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View: Can Mamata Banerjee’s bold Bengal gambit restrict the BJP?

May 30, 2024 04:45 PM IST

Mamata Banerjee’s decision to snub the INDIA bloc and go it alone in all 42 seats in Bengal may be the factor that defines BJP’s and TMC’s fortunes in the state

Even when the idea of a joint opposition front, INDIA, was being laid out by the leaders of anti-BJP parties, Mamata Bannerjee had other ideas for Bengal.

Mamata Banerjee, Chief Minister of India's West Bengal state and Trinamool Congress (TMC) party leader addresses her supporters during an election campaign meeting.(AFP)
Mamata Banerjee, Chief Minister of India's West Bengal state and Trinamool Congress (TMC) party leader addresses her supporters during an election campaign meeting.(AFP)

Despite being a part of the 28-party opposition coalition, Mamata announced as early as January that her Trinamool Congress (TMC) was going to fight solo in Bengal, citing the failed seat-sharing talks with the Congress, a key member of the bloc, for her decision. "Whatever proposal I gave them, they have refused all," Banerjee said, adding, "Since then, we have decided to go it alone in Bengal."

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On the face of it, the decision appeared like a body blow to the then fledgling opposition alliance. But now, with the benefit of hindsight, it could well turn out to be a tactically shrewd decision.

Mamata’s first priority is to ensure that Trinamool fares better this time than it did in 2019. The Trinamool tally went down from 34 in 2014 to 22 in 2019, while the BJP increased its seat strength from two to 18. There are 42 Lok Sabha seats in West Bengal.

The anti-incumbency factor

That anti-incumbency cannot be overlooked by Mamata, a politician with an ear to the ground, is undeniable. Serving as chief minister of West Bengal since 20 May 2011, it’s been a long but bumpy ride. If the state government’s welfare schemes have been welcomed, corruption has cast a large shadow and lack of industry is a constant source of worry.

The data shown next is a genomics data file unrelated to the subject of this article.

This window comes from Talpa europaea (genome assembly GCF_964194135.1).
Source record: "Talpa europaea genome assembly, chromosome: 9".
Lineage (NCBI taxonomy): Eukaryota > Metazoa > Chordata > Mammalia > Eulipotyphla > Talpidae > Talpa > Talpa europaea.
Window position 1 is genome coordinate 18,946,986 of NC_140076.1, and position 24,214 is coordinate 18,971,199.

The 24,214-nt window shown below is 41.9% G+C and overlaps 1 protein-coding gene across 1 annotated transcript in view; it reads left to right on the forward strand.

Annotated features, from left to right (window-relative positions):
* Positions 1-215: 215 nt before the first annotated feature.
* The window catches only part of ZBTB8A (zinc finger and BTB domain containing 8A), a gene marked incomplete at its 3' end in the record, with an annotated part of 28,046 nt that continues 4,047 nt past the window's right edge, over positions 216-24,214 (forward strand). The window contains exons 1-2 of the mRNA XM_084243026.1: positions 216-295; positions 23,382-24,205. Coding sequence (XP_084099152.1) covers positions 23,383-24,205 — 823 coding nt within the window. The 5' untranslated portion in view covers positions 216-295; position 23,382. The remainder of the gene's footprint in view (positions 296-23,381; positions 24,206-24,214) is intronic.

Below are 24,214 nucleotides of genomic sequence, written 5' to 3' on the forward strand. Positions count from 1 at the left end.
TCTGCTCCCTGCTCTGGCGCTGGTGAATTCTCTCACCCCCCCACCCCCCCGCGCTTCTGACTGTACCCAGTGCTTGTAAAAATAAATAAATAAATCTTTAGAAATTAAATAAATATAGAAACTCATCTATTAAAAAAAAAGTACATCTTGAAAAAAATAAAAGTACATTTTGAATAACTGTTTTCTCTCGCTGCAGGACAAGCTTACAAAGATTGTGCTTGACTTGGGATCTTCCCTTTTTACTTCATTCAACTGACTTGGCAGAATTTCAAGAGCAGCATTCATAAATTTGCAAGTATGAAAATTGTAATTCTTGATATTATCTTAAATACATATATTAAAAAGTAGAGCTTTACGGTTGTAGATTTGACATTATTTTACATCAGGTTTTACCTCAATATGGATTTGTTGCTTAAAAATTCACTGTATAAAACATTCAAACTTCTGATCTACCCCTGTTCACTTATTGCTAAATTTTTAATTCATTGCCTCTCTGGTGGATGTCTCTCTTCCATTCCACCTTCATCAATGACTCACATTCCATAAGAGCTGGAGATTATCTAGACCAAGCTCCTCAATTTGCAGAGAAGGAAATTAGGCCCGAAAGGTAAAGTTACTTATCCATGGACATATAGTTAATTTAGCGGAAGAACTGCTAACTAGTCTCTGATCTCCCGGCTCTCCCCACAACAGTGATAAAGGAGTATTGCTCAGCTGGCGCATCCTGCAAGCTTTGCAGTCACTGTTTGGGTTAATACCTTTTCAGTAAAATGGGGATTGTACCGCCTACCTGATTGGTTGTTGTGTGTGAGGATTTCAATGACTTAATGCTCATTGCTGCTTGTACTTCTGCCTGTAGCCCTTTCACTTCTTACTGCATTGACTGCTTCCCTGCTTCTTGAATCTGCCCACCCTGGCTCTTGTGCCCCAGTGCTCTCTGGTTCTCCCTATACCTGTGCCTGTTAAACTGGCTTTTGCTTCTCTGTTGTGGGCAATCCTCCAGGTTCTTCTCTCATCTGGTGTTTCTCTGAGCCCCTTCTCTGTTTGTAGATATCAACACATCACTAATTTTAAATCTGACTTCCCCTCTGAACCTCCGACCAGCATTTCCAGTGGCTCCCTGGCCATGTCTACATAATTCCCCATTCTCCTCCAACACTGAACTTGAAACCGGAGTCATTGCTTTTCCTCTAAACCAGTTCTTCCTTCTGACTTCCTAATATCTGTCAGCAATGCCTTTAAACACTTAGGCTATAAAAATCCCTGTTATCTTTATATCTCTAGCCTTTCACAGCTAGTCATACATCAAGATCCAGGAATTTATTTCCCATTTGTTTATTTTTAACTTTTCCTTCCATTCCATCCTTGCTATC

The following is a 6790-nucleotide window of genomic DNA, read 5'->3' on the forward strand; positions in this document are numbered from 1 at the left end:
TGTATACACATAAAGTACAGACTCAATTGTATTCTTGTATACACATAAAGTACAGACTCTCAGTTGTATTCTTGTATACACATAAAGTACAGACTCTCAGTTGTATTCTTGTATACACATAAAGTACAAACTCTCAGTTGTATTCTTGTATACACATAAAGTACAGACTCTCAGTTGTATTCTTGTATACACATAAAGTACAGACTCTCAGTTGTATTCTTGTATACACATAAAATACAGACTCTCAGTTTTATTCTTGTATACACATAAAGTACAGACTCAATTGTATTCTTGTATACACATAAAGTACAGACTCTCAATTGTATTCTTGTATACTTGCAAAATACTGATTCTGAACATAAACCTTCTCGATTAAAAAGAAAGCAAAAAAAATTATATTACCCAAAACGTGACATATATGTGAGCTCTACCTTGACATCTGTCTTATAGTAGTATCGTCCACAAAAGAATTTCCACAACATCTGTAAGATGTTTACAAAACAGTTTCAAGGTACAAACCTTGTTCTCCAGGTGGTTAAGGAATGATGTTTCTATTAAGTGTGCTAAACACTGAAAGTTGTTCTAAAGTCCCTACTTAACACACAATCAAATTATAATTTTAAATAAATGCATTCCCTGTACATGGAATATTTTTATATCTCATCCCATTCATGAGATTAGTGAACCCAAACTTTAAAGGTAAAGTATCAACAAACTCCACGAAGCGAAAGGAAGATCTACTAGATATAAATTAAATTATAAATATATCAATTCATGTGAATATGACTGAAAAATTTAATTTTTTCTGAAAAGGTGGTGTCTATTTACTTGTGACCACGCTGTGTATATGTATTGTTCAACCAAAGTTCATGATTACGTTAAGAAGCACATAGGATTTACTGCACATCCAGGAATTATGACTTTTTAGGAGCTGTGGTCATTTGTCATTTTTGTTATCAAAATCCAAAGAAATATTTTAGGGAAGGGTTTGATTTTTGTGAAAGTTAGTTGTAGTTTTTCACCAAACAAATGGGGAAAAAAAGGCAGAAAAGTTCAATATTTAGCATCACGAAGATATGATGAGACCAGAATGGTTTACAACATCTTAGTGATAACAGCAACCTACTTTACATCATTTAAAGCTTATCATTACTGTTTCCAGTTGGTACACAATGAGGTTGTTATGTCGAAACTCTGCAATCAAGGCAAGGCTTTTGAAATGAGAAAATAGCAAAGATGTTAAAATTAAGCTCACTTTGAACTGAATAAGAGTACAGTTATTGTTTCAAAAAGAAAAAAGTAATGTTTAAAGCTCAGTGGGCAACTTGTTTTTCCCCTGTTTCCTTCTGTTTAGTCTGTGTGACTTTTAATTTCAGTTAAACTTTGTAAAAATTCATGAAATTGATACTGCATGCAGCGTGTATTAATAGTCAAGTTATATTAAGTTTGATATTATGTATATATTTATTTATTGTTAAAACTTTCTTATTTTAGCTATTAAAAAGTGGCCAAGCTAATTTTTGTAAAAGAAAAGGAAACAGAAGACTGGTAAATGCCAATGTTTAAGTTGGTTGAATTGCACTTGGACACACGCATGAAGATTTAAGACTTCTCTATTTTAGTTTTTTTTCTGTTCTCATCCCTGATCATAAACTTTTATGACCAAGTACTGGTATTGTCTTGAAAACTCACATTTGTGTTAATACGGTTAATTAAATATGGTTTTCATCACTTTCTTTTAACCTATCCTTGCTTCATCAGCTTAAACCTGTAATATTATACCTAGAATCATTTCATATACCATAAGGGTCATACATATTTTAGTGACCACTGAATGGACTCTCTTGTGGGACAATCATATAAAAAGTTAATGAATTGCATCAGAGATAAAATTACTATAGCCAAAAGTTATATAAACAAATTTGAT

Such sentiment reflected itself most strongly in 2019 when the BJP, riding on this disquiet, made major inroads into Bengal. Mamata is loath to allow her principal rival to make similar gains this time. Analysts say the tacit understanding between TMC, the Congress and the Left is to restrict the BJP as much as possible.

Hence, instead of a formal three-way alliance – which would be opposed by the Left cadre – a loose arrangement with Mamata would be preferable. The Congress and Trinamool attack each other every now and then, with the unstated goal of shifting the anti-Trinamool votes to the Congress-Left alliance instead of where it went last time, the BJP.

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If the Congress-Left combine gains a couple of seats at the expense of the BJP, and Trinamool adds to its 22 Lok Sabha seats, it does increase Mamata’s clout within the INDIA grouping.

That such an arrangement would be workable only till the Bengal assembly election in 2026 is also a given, but that is still some time away.

Veteran journalist Sanjay Basak believes, however, that while the Congress-Left could gain marginally, there are some recent developments that may harm TMC.

The challenges before Mamata

The foremost is the Bengal Teachers Recruitment Scam which came to light after the CBI arrested former state education minister Partha Chatterjee and several officials from the West Bengal School Service Commission over suspicion of involvement in the illegal teacher recruitment in July 2022. The Supreme Court on May 7 gave relief to the state government by protecting nearly 24,000 teaching and non-teaching staff members from immediate termination. While Mamata hailed the apex court decision, the state government remains on the backfoot on the issue.

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In another setback, last month, Mamata accused some monks of two prominent monastic orders of working in favour of the BJP in the elections only to be rebuffed the next day by the religious bodies who said that they have always stayed clear from politics.

The outrage at Sandeshkhali, where forcible occupation of land and alleged sexual harassment by local TMC strongmen, has also added to the anti-TMC mood.

But women voters though remain Mamata’s main bulwark. They have benefitted from various welfare schemes launched by the TMC. Through the state government's Lakhir Bhandar scheme, women belonging to the SC or ST category receive 1,000 per month, and all other women receive 500 per month. With approximately 48% of the state's population being women, the scheme garnered enough support for Mamata in the previous elections. It could do the same now.

With the Modi government withholding funds for NREGS and PM Awas Yojana in Bengal on grounds of corruption and non-submission of accounts, TMC leaders have made “vindictive denial” of legitimate money to Bengal by the BJP-led central government an issue, which has resonated with many voters.

It is interesting to note that despite ruling in only one state, TMC managed to raise almost the same amount as the Congress through the now-defunct Electoral Bonds scheme.

Nonetheless, the tiff between old timers in the TMC and the younger brigade led by Abhishek Banerjee, the nephew and chosen successor-designate by the TMC supremo, is well known. Could the internal strain limit TMC’s chances?

Mamata – as has been her wont – keeps her cards close to her chest. She told a rally in Kolkata that she would not be able to attend the meeting of the INDIA alliance on June 1, as the last phase of voting in West Bengal will be held that day.

It remains to be seen if her tactics will pay dividends on June 4.

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